U.S. Secretary of State John Kerry intends to place the Israeli-Palestinian conflict at the center of his diplomatic activities and to strive to achieve a breakthrough agreement between the two sides during President Obama's second term in office, according to the assessment of well-placed sources in Washington and New York.
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The sources said that Kerry's decision not to include Jerusalem in his 10-day tour of Europe and the Middle East that begins Sunday has been misinterpreted as an indication of a "hands off" policy towards the Israeli-Palestinian conflict.
In addition to the difficulty of holding substantive talks in Israel while coalition negotiations are ongoing, the sources said that it was the White House that asked Kerry to skip his planned stopovers in Jerusalem and Ramallah so as not to "steal the President's thunder" in advance of Obama's scheduled March 20 visit to Israel, Jordan and the Palestinian Authority. According to these sources, the White House indicated that a visit by Kerry at this time might obstruct the "meticulous preparations" for the presidential visit. Nonetheless, the overall impression left by the discussions conducted in recent weeks by Kerry and his advisers with European, Israeli and Arab officials, as well as American Jewish leaders, is that the former Massachusetts senator is "determined to the point of obsession," as one skeptical interlocutor put it, to change the tone and direction of relations between Israel and the Palestinians during his term as Secretary of State. "He sees it as the holy mission of his life," the source said.
Kerry is convinced that his years of experience with the region and his deep personal relationships with many of its main protagonists, including Prime Minister Netanyahu, place him in a unique position to succeed where his predecessors have failed and to bring about not only a resumption of talks but a long-term agreement as well.
Contrary to Obama and the White House, who appear to be focusing on a "pivot" of U.S. foreign policy toward Asia and the Pacific, Kerry believes that the Israeli-Palestinian conflict was, is and will continue to be a crucial element in America's strategic position in the Middle East and around the world.
In internal discussions, American officials have also described the resumption of a diplomatic process with Palestinian leaders Mahmoud Abbas and Salam Fayyad as a "stopgap emergency measure" aimed at avoiding renewed violence, the collapse of the Palestinian Authority and a Hamas takeover of the West Bank. Preventing all three of those developments are viewed as critical not only for Israel but for the stability of Jordan and the international stature of the United States.
In his confirmation hearings before the Senate Foreign Relations Committee in January, Kerry said the Israeli-Palestinian issue insinuated itself into every Middle Eastern issue. "So much of what we aspire to achieve and what we need to do globally, what we need to do in the Maghreb and South Asia, South Central Asia, throughout the Gulf, all of this is tied to what can or doesn't happen with respect to Israel-Palestine," he said. "And in some places it's used as an excuse. In other places it's a genuine, deeply felt challenge."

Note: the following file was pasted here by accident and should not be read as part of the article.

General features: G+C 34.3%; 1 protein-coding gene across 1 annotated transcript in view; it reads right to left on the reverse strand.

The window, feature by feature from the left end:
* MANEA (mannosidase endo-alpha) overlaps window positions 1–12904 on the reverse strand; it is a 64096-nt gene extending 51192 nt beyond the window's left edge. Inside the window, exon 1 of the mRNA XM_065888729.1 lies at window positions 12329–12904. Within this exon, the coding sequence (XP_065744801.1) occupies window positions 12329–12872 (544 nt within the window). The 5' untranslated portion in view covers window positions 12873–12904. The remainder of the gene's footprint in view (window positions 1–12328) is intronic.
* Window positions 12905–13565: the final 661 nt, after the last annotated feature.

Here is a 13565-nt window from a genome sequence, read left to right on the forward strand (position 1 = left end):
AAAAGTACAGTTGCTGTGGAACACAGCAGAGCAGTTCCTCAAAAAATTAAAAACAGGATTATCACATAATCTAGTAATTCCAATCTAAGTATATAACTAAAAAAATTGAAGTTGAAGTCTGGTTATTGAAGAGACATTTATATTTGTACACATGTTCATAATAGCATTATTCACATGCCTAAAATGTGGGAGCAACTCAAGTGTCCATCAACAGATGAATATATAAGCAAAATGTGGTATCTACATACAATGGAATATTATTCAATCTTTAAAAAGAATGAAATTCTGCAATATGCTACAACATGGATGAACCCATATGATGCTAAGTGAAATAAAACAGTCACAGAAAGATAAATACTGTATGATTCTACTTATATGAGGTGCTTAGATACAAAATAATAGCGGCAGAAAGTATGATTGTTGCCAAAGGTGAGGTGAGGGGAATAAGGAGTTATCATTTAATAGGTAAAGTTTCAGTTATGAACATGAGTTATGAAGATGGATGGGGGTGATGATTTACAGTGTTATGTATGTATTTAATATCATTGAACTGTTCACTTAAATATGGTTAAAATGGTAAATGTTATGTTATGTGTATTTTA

The sources said that while the main focus of Obama's talks in Israel will be the Syrian and Iranian issues and the American wish for Israel to give more time for diplomacy and sanctions against Tehran to work, the visit is also meant to "lay the groundwork" for Kerry's subsequent foray into the Israeli-Palestinian arena. Kerry and his advisers, who met on Thursday with Palestinian negotiator Saeb Erekat and who have also held discussions with Netanyahu adviser Yaakov Amidror, are engaged in preparing position papers that will serve as the basis for the Administration's eventual proposals to the sides.
During his upcoming talks in Britain, France, Germany, Italy, Turkey and Egypt, Kerry is expected to hear a singular message urging Washington to get more actively involved in Middle East peacemaking and to pressure Israel to make concessions. By the time he arrives in Jerusalem next month, the sources said, "Kerry will have both the outline and the justifications" for what he wishes to achieve.
Obama, the sources said, does not intend to get personally involved in Kerry's initiatives but he will give him "enough rope" to try and move the process forward. If Kerry feels that "presidential intervention" is appropriate, then Obama will do so "at the right time," they added.
With the expected Senate confirmation this week of former Nebraska Senator Chuck Hagel's appointment as Secretary of Defense, the so-called "Quartet of Senators" - which includes Obama, Hagel, Kerry and Vice President Biden - will be established to navigate U.S. policy toward the Middle East. The four share the view that the Israeli-Palestinian conflict is central to the future of the Middle East, but Kerry, it seems, is more convinced than the others that something can be done about it as well.